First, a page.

“This record economic growth is absolute validation of President Trump’s policies, which create jobs and opportunities for Americans in every corner of the country,” Mr. Trump’s re-election campaign said in a statement, highlighting a rebound of 33.1 percent at an annualized rate. Mr. Trump heralded the data on Twitter, posting that he was “so glad” that the number had come out before Election Day.

The annualized rate that the White House emphasized extrapolates growth numbers as if the current pace held up for a year, and risks overstating big swings. Because the economy’s growth has been so volatile amid the pandemic, economists have urged focusing on quarterly numbers.

Those showed a 7.4 percent gain in the third quarter. That rebound, by far the biggest since reliable statistics began after World War II, still leaves the economy short of its pre-pandemic levels. The pace of recovery has also slowed, and now coronavirus cases are rising again across much of the United States, raising the prospect of further pullback.

“The recovery is stalling out, thanks to Trump’s refusal to have a serious plan to deal with Covid or to pass a new economic relief plan for workers, small businesses and communities,” Mr. Biden’s campaign said in a release ahead of Thursday’s report. The rebound was widely expected, and the campaign characterized it as “a partial return from a catastrophic hit.”

Economists have warned that the recovery could face serious roadblocks ahead. Temporary measures meant to shore up households and businesses — including unemployment insurance supplements and forgivable loans — have run dry. Swaths of the service sector remain shut down as the virus continues to spread, and job losses that were temporary are increasingly turning permanent.

“With coronavirus infections hitting a record high in recent days and any additional fiscal stimulus unlikely to arrive until, at the earliest, the start of next year, further progress will be much slower,” Paul Ashworth, chief United States economist at Capital Economics, wrote in a note following the report.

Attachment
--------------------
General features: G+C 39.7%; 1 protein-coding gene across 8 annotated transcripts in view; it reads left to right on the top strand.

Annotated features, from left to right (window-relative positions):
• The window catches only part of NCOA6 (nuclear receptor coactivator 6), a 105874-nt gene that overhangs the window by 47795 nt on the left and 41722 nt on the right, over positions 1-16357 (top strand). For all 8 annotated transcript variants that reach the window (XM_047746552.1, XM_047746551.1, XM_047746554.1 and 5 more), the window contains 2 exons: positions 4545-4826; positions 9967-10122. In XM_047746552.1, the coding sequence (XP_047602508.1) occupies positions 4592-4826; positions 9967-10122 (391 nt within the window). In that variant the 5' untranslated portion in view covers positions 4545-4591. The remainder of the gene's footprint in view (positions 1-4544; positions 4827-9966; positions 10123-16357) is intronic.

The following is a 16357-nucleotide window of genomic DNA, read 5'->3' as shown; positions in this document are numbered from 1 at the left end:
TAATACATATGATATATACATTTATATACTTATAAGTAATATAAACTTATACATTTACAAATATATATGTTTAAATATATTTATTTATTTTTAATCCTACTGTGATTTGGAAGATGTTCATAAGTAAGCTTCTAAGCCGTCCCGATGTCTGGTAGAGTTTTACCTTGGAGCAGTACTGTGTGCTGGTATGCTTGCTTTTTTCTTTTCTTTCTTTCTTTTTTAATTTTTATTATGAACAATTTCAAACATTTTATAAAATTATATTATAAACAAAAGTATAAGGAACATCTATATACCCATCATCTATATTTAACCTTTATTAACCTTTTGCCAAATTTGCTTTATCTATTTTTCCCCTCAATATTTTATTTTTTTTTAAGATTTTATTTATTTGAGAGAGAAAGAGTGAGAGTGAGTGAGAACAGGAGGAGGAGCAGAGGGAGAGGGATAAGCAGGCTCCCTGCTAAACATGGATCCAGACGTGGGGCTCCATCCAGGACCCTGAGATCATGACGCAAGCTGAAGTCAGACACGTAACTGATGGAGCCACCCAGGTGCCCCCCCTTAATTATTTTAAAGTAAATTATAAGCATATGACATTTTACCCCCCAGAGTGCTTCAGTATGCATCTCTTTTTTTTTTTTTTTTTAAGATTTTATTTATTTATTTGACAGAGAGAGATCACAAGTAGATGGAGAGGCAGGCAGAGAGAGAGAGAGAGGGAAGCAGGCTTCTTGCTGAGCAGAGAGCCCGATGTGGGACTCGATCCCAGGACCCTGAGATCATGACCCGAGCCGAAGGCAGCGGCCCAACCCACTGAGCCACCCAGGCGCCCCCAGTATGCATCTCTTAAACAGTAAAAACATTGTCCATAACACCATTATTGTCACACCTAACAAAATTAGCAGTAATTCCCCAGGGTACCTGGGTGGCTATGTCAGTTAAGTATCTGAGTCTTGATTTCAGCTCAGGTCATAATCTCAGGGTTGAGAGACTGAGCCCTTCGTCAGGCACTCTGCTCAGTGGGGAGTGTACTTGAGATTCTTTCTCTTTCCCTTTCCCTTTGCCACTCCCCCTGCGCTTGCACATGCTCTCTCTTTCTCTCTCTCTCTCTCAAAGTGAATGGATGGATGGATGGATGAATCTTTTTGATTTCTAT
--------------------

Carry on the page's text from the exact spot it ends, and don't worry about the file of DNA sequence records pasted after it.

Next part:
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Black and Hispanic workers, especially women, lag in the U.S. economic recovery.



The surge in economic output in the third quarter set a record, but the recovery isn’t reaching everyone.

Economists have long warned that aggregate statistics like gross domestic product can obscure important differences beneath the surface. In the aftermath of the last recession, for example, G.D.P. returned to its previous level in early 2011, even as poverty rates remained high and the unemployment rate for Black Americans was above 15 percent.

Aggregate statistics could be even more misleading during the current crisis. The job losses in the initial months of the pandemic disproportionately struck low-wage service workers, many of them Black and Hispanic women. Service-sector jobs have been slow to return, while school closings are keeping many parents, especially mothers, from returning to work. Nearly half a million Hispanic women have left the labor force over the last three months.

“If we’re thinking that the economy is recovering completely and uniformly, that is simply not the case,” said Michelle Holder, an economist at John Jay College in New York. “This rebound is unevenly distributed along racial and gender lines.”

The G.D.P. report released Thursday doesn’t break down the data by race, sex or income. But other sources make the disparities clear. A pair of studies by researchers at the Urban Institute released this week found that Black and Hispanic adults were more likely to have lost jobs or income since March, and were twice as likely as white adults to experience food insecurity in September.

The financial impact of the pandemic hit many of the families that were least able to afford it, even as white-collar workers were largely spared, said Michael Karpman, an Urban Institute researcher and one of the studies’ authors.

“A lot of people who were already in a precarious position before the pandemic are now in worse shape, whereas people who were better off have generally been faring better financially,” he said.

Federal relief programs, such as expanded unemployment benefits, helped offset the damage for many families in the first months of the pandemic. But those programs have mostly ended, and talks to revive them have stalled in Washington. With virus cases surging in much of the country, Mr. Karpman warned, the economic toll could increase.